Cerebral Cavernous Malformations (CCM) are common vascular lesions of the central nervous system found in 1 in 200 people. Lesions consist of thin-walled enlarged vascular spaces prone to rupture leading to hemorrhagic strokes, seizures, and death. The disease can be hereditary, in which case affected individuals tend to have multiple lesions, placing them at even greater risk. A large population with hereditary CCM disease is found in New Mexico and the Southwestern United States in which the disease is caused by mutations in the gene, KRIT1. At present, treatment of the disease consists of choosing between neurosurgery to remove lesions, or conservative """"""""watchful waiting"""""""". Meaningful medical treatment of the disease will require an understanding of the underlying disease mechanisms, and will be greatly aided by animal models for use in pre-clinical trials of treatment. Recent studies have suggested a potential role for increased RhoA GTPase activity in the pathogenesis of the disease. The Ras family GTPases including RhoA, Rac1, and CDC42 regulate the cellular cytoskeleton, cell-cell interactions, and are involved in the cellular response to biomechanical stress. Other reports have suggested the importance of KRIT1 - Rap1 interactions in regulating cell junction proteins and endothelial cell apical - basal polarity. We hypothesize that KRIT1 is an important component of a mechanosensory apparatus that controls RhoA signaling with downstream effects on endothelial polarity. In this project we propose to use cell biology with physiologic levels of shear stress, and a newly developed animal model of CCM disease in mice to explore the role of KRIT1 in RhoA activation and cell polarity in vascular development and disease. We will describe the response of KRIT1 deficient endothelial cells when exposed to flow, as in living blood vessels, and study the response of signaling pathways in these cells. Using conditional gene targeting we will confirm that the underlying defect is found in the endothelial cells that line the CCM lesions. We will use an endothelial specific, drug inducible Cre system to knockout Krit1 from mice at birth. We have found that this approach leads to CCM lesions that can be seen and followed by MRI. We will use this system to test the efficacy of proposed treatments of CCM. In all of these aims we will evaluate the relative importance of RhoA activation and abnormal cell polarity. Further, we will develop and characterize non-invasive biomarkers of disease activity in CCM lesions, using the exaggerated progression of disease in this model and the access to tissue for mechanistic analysis to full advantage.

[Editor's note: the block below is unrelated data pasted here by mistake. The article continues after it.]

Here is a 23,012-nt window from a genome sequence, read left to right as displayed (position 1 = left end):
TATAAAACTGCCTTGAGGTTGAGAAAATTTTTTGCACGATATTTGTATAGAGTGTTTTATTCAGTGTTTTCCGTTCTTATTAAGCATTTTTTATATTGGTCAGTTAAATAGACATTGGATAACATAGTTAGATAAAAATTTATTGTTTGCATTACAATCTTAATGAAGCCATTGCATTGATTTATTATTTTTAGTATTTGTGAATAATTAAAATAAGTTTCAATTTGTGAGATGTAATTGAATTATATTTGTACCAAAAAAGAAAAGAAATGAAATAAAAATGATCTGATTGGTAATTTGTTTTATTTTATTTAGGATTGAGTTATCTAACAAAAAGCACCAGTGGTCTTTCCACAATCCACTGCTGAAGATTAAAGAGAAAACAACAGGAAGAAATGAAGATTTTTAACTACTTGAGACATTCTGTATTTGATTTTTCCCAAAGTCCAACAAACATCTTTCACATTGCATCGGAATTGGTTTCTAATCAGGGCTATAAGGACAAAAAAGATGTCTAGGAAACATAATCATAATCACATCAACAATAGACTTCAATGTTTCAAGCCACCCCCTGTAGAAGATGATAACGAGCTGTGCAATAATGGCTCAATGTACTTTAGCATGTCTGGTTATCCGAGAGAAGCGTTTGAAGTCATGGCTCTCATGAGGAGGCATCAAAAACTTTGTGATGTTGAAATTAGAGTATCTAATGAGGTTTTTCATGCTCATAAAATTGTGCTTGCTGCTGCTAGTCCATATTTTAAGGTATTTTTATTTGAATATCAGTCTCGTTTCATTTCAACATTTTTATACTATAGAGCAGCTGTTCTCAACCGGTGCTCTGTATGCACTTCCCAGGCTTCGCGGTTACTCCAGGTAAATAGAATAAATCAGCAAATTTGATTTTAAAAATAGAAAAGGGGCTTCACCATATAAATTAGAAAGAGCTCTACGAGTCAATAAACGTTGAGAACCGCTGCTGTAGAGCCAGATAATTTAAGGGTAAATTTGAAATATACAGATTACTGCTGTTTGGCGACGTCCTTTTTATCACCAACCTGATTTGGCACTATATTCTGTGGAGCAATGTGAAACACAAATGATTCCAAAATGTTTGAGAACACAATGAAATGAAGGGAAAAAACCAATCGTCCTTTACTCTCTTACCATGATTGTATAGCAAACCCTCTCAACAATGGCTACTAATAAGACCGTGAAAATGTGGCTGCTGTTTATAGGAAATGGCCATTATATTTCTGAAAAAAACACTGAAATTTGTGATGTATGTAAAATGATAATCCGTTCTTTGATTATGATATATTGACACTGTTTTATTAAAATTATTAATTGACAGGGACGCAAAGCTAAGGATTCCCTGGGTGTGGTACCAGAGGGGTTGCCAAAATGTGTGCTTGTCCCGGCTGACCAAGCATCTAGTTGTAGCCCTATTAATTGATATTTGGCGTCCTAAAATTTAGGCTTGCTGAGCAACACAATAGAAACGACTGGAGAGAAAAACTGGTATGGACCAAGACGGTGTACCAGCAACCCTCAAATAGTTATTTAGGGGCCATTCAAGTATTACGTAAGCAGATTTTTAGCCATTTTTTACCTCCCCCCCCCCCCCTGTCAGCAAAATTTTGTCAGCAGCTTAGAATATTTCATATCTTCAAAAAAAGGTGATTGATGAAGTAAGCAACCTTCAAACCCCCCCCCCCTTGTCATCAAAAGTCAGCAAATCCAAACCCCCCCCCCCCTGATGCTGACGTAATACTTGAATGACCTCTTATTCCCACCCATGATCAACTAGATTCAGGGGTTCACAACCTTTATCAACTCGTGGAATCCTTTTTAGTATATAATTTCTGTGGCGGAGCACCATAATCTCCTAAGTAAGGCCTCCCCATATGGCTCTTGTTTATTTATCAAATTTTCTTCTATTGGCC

Public Health Relevance

Cerebral Cavernous Malformations (CCM) are common vascular lesions of the brain that predispose to hemorrhagic stroke, seizures, and death. Mutations in KRIT1 are the most common genetic cause for CCM, and affect a large population of the original Hispanic settlers of the southwestern United States. This project will develop and characterize mouse and cellular models of CCM due to KRIT1 mutations to test potential therapies, validate surrogate clinical findings, and understand disease mechanisms in the hopes of transforming therapy from surgical removal to medical stabilization.

National Institute of Health (NIH)
National Institute of Neurological Disorders and Stroke (NINDS)
Research Project (R01)
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Cardiovascular Differentiation and Development Study Section (CDD)
Program Officer
Koenig, James I
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University of Utah
Schools of Medicine
Salt Lake City
United States
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